With a home construction market that is seriously out of whack, every Michigan county now has a significant problem with a lack of affordable housing for low-income households and the working poor.

According to new research, the only area of the state where a substantial amount of low-income housing is available is at the tip of the Thumb area, in Tuscola County. In urban areas and across southeast Michigan, the problem is particularly acute.

The nonprofit Urban Institute took a look at how many affordable housing units are available in Michigan for extremely low income (ELI) families – those earning 30 percent or less of the local median income, about $15,000. Only Tuscola offered more than 80 low-priced units per every 100 ELI families.

In many of Michigan’s largest counties, the number of financially viable apartments or other rental options stands at less than 40 units per 100 ELI families. Those areas (as identified on the Institute’s interactive map) comprise a wide swath across the southern half of the Lower Peninsula, including Wayne, Oakland, Macomb, Washtenaw, Ingham, Kalamazoo and Kent counties.

In this case, “affordable” means a monthly rent that eats up no more than 30 percent of a family’s household budget.

That means that the poorest of the poor are scrimping on food, utilities and other basics, such as gasoline or medical care, to avoid eviction and possibly homelessness. In addition, those that receive federal housing subsidies now face the prospect of the Trump administration cutting their allotment at a time when the housing shortage is reaching a critical phase.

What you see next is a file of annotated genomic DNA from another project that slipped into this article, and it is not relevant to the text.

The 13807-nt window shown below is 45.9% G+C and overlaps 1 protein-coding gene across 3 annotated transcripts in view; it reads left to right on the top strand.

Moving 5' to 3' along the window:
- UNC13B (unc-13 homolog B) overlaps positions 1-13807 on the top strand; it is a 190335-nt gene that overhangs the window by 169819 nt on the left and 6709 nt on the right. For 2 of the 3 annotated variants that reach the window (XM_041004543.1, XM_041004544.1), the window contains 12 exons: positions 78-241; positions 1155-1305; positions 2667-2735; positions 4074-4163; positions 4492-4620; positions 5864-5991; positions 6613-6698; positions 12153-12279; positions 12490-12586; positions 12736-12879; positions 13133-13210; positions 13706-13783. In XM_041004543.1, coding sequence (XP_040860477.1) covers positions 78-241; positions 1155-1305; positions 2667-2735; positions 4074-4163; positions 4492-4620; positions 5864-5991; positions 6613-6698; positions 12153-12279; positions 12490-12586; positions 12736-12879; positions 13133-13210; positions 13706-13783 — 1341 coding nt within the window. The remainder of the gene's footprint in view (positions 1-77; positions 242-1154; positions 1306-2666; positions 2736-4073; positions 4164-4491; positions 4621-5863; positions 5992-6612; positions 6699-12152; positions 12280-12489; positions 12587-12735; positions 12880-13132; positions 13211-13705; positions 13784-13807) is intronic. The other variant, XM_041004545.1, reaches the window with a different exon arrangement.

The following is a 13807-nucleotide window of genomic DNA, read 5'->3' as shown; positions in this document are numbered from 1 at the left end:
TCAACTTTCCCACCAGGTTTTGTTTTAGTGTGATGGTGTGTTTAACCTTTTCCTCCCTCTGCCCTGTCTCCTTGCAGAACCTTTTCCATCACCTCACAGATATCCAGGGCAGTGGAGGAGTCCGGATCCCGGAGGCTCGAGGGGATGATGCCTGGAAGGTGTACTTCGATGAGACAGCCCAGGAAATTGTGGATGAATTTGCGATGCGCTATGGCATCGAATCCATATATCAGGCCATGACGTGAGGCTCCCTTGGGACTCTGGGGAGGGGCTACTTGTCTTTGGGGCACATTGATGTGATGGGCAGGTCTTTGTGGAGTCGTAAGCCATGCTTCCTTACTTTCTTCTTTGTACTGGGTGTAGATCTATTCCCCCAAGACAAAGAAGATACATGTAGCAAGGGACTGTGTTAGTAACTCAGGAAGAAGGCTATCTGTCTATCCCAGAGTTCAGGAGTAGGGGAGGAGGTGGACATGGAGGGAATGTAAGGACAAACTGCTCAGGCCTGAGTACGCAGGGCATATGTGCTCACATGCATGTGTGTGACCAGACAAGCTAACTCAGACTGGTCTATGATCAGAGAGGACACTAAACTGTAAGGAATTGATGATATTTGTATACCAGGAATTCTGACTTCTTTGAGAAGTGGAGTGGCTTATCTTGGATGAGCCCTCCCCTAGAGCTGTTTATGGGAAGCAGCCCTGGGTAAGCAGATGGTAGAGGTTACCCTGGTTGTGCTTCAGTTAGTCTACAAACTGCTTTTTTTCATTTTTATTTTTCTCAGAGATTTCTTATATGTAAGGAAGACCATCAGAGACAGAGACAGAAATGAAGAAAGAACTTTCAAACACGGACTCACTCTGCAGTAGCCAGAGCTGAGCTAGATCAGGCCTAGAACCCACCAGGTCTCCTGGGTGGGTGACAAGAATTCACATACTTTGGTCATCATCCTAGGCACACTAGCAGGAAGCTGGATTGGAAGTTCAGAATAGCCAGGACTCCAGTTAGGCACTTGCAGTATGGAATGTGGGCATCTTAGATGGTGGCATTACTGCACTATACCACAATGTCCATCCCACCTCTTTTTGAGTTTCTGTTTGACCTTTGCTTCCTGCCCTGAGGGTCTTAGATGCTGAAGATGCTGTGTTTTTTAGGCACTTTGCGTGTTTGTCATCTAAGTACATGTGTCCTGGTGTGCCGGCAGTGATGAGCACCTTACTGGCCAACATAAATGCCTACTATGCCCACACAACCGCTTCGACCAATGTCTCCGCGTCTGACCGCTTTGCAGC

To be clear, this is a wage issue, not just a rental-rate issue. And it affects single-parent families, displaced workers and Millennials trying to gain their footing following college graduation.

While Michigan enjoys one of the most affordable U.S. housing markets overall, experts say that the home building business has largely ignored supply and demand by sticking with construction of large houses in upscale subdivisions. The high-end homes, especially the “McMansions” that dominate the residential construction industry, produce high-end profits for developers. Small homes offer limited profit potential, and apartment building projects often amount to a sure loser.

As a result, existing starter homes and “fixer-uppers” that go on the market with inflated price tags are snatched up within days, even hours, across Michigan and the U.S.

The Michigan numbers for housing availability are part of a larger study that offers this stunning conclusion: Every county in America has an affordable housing problem. The Urban Institute reports that the shortage extends from coast to coast and throughout the Midwest, even affecting small cities and rural areas:

In some small towns, rising rents are making the affordability crisis worse. Small resort towns, like Breckenridge, Colorado, and Traverse City, Michigan, are feeling the squeeze of gentrification. Tourism fuels the economy, opening up jobs for locals and seasonal workers, but affordable rentals are hard to find. And many landlords can earn more from short-term rentals to tourists than long-term leases to residents.